So I spent an hour trying to find a decent wave to ride for longer than five seconds. The waves were only a foot or so high and far too gentle to get enough momentum to ride it out. It was still fun to try and I definitely want to come back and try it again someday. I think the hubby and kids would love surfing as well.

That night, we decided to try the buffet at our hotel, the Waikiki Marriott. It was a meal that was well worth it. For twenty dollars, you get an incredible buffet of prime rib, roasted turkey, pork loin, Thai seafood, tofu with watercress and veal ragout. There were many more dishes and side dishes to choose from. The desserts were out of this world, especially the creme brulee which is one of my favorites. My compliments go out to the chefs at the Marriott.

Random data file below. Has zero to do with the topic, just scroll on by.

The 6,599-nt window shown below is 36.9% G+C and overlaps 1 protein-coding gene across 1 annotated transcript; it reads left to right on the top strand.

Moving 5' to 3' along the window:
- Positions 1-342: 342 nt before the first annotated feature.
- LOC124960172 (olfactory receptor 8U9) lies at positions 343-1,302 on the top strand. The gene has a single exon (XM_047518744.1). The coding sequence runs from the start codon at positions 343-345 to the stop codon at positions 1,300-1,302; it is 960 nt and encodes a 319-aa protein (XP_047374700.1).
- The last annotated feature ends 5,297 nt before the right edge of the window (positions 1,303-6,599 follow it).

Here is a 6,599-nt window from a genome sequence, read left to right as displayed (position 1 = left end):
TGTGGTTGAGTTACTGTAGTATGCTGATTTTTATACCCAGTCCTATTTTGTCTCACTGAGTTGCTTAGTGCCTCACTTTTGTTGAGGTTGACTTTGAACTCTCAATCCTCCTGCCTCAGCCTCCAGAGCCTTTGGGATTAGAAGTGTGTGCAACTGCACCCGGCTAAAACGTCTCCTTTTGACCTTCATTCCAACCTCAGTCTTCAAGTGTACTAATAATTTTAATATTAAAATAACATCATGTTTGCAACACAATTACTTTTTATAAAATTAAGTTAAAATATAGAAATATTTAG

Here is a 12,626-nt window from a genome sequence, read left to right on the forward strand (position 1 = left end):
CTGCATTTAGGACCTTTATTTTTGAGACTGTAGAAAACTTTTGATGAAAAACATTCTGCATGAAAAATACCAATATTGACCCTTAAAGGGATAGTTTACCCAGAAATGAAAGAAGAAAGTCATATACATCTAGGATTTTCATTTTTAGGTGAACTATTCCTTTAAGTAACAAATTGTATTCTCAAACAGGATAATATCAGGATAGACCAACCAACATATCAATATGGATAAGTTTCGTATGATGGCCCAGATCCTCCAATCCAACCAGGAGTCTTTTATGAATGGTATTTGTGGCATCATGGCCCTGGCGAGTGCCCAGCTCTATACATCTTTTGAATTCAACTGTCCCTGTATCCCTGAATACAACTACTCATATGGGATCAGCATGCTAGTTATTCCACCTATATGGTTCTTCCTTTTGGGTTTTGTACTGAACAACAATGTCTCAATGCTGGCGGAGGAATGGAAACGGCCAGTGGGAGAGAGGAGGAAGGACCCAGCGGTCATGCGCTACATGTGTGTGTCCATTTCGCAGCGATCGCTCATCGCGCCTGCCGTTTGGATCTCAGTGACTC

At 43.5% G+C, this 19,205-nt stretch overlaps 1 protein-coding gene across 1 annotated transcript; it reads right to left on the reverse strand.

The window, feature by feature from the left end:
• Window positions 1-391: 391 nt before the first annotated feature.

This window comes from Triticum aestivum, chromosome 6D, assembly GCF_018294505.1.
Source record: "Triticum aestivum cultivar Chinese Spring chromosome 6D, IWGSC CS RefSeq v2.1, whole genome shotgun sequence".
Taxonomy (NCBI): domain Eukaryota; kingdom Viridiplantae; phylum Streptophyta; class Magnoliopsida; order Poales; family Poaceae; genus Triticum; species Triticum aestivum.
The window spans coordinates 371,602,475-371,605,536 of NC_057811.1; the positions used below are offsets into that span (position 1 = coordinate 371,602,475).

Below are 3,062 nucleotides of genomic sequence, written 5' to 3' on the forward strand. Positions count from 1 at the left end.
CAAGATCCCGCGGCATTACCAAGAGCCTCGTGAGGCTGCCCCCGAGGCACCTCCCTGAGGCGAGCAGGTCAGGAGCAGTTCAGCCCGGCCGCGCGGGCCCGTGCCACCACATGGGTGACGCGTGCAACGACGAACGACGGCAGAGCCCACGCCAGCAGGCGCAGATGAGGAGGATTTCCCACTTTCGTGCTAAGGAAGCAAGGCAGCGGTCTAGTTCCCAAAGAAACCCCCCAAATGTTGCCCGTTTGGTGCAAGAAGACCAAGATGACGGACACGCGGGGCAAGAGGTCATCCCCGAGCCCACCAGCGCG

Tomorrow, we head home in the afternoon. I'm not ready to leave but I sure miss the hubby and kids. And the dog, too!

Thursday, May 15, 2008

The Dole Plantation and a Hula Show

Good grief, it's already Thursday. Our time here in Oahu has flown by. Yesterday, we headed out to the Dole Plantation on the northwest side of the island. A small train took us around the plantation where we viewed the various crops that are farmed there. Can you guess my favorite plant? It wasn't the pineapple, it was the plant that makes...


After the train tour, we sat down to have pineapple icecream with fresh pineapple on it. That alone, was worth the trip. The next best part was the incredible gardens on the site. There were an abundance of beautiful hibiscus flowers in every shade imaginable. We were planning to go to the botanical gardens, but I think the Dole gardens took care of the botanical craving.